What Sparks Poetry

Other Arts

In our series Other Arts, we’ve invited poets to write about their experiences with other art forms and how those experiences have resulted in the making of poetry.

“Explore What Sparks Poetry” is made possible with funding from The Virginia Commission for the Arts.

Katie Peterson on “The Fire Map”

The fire map requires touching – on the best device, you can do everything with your fingertips, no keys necessary. I obligated myself to describe the experience of the map – but the poem surged underneath with resistance, digression, argument, frustration. I find this to be common with poems, which are like my favorite kind of children – give them a job to do, and they’d rather do anything else. But give them nothing to do, and they hate you. A poem ends up being equal parts what you must do and what you want to do, but in a way, with a proportion, inhabiting a mood you can’t predict.

Catch Up on Issues of What Sparks Poetry

In stripping away misapprehension and projection, this poem hopes to encounter the reality of the other, and of the otherness within. It’s a poem that begins by opening to the dark, and the force of that mystery persists, for me at least. Though the night is “dark / as the future,” the poem moves forward into it, into whatever it represents. We will never quite be able to say how those inscrutable experiences transform us, and yet they have come to me to seem poetry’s very source.

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Another generative bit of language emerged (and reproduced itself at different moments in the poem) when I found myself looking for a phrase to indicate the numerical “opposite” of one vote (“a flock of votes”? “a pride of votes”? “a murder of votes”?). The evocative collective nouns that have developed for groups of animals began leaping to mind and helped me punningly suggest a few ways that a large number of votes together might be understood, depending on one’s perspective.

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Make him come back, she said,
her voice like something brought up intact
from the cold center of a lake.

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Al-Saddiq Al-Raddi’s essential voice must be broadcast as widely as possible. Not just one of his own country’s most important living poets, he is also one of the African continent’s most indispensable voices today, and A Friend’s Kitchen is but one small gesture towards redressing the egregious absence of literature in translation from the African continent, while also championing an ancient but relatively unknown strand of Arabic-language poetry.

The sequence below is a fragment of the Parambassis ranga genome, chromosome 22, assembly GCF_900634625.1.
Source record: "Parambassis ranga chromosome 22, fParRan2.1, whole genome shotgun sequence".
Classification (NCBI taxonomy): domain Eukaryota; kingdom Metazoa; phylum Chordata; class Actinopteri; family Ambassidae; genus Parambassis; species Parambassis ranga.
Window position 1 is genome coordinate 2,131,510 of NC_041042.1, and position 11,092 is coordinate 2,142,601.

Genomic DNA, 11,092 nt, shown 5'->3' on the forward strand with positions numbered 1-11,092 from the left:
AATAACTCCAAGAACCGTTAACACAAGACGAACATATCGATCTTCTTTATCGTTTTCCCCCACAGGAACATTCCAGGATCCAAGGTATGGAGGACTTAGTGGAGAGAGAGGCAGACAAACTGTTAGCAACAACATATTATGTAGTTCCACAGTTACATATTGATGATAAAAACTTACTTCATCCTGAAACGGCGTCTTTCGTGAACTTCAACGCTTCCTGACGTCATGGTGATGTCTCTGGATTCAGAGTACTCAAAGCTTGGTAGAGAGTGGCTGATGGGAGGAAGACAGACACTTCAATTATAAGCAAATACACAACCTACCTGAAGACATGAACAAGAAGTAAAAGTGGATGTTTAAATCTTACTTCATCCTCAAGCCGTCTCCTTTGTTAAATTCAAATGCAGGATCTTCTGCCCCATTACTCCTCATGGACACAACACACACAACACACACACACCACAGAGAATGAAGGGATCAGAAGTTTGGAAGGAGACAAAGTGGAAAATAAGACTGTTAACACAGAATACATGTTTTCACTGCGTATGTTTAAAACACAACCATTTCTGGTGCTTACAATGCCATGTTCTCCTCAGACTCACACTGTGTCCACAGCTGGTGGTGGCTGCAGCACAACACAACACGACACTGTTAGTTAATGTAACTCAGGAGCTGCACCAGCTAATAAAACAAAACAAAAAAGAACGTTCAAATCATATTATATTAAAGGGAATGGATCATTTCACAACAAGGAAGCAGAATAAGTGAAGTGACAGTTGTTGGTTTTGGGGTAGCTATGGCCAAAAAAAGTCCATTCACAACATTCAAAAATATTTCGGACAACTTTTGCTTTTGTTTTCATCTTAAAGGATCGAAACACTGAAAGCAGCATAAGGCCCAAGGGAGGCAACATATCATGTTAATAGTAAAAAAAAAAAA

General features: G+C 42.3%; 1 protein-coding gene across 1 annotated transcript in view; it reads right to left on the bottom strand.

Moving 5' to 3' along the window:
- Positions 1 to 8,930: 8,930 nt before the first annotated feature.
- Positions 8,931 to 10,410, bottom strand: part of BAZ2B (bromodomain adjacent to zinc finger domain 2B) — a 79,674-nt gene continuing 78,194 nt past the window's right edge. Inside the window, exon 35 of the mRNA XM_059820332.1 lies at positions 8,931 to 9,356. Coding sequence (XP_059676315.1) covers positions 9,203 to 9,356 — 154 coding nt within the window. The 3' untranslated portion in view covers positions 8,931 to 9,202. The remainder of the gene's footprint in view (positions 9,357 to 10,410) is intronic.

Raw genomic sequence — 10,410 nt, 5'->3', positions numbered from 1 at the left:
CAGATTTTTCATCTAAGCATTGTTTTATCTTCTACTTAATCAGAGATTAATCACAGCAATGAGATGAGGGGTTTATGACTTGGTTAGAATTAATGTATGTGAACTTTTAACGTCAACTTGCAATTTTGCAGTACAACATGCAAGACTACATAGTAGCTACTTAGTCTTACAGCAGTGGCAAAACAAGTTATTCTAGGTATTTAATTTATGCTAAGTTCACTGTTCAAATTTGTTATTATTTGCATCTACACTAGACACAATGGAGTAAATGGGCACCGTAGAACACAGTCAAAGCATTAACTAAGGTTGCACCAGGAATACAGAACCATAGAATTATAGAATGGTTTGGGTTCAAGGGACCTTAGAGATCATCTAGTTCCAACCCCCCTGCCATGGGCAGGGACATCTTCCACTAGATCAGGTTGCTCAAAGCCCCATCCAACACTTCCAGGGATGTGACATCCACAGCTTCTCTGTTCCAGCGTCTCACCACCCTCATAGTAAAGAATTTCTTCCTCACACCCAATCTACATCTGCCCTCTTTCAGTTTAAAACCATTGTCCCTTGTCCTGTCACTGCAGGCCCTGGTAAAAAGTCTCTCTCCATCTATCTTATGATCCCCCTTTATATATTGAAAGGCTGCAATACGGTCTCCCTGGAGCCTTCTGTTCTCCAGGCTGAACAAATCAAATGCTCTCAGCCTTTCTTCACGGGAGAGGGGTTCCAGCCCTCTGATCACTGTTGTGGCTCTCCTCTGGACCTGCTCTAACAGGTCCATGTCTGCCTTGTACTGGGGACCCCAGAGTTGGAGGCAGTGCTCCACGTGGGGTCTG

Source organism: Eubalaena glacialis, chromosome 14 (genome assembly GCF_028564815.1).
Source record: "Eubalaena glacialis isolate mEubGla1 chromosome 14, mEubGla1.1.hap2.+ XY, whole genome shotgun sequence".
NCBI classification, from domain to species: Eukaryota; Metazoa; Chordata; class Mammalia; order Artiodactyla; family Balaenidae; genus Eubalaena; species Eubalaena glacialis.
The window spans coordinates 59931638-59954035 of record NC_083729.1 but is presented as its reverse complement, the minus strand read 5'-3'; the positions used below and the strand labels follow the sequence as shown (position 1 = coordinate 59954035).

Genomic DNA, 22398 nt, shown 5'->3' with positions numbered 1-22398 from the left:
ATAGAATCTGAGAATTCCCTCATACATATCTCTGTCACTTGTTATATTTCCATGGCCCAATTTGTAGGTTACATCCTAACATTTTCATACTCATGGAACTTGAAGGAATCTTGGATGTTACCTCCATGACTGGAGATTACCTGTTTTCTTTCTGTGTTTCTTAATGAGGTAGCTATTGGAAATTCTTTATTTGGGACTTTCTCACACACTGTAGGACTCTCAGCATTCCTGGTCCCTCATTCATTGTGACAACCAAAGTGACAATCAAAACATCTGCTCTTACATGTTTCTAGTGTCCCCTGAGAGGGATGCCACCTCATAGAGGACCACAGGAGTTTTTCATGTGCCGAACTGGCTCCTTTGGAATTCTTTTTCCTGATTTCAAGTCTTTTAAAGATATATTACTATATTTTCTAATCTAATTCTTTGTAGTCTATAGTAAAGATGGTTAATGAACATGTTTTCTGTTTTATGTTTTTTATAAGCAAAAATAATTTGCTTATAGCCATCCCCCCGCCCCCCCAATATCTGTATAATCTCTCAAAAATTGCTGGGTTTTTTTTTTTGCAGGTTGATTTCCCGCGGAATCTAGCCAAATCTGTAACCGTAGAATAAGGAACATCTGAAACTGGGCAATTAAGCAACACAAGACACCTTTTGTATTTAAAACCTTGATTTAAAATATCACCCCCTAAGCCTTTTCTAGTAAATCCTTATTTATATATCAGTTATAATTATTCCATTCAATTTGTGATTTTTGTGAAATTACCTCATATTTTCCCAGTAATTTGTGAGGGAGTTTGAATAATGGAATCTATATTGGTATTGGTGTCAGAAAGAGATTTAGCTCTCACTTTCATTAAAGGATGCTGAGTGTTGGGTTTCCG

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Persona offered a path through the unimaginable. Throughout my first book, Theophanies, I wield persona to trace a foremother’s face in the dark—Sarah, Hajar, Eve, Maryam. I cannot know them, but in the absence of definitive knowledge, I can speculate. Through speculation, through the assumption of another’s voice, I can clarify my own. Using Sarah-as-foremother as a mouthpiece doesn’t reveal anything true about her. Rather, it illuminates my own inclinations, biases, and assumptions, long-obscured and buried. However frightening, however troubling. By braiding together multiple voices in a contrapuntal, I can better locate my own.

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Being with these buildings, studying them, touching the rough grains of the concrete—it changes something. I learned a new way of seeing. Surfaces stopped receding. I saw the textures, the way that buildings were made. I started looking at architecture, rather than through it. This is one thing poetry can do for you: it can teach you to look at the world again.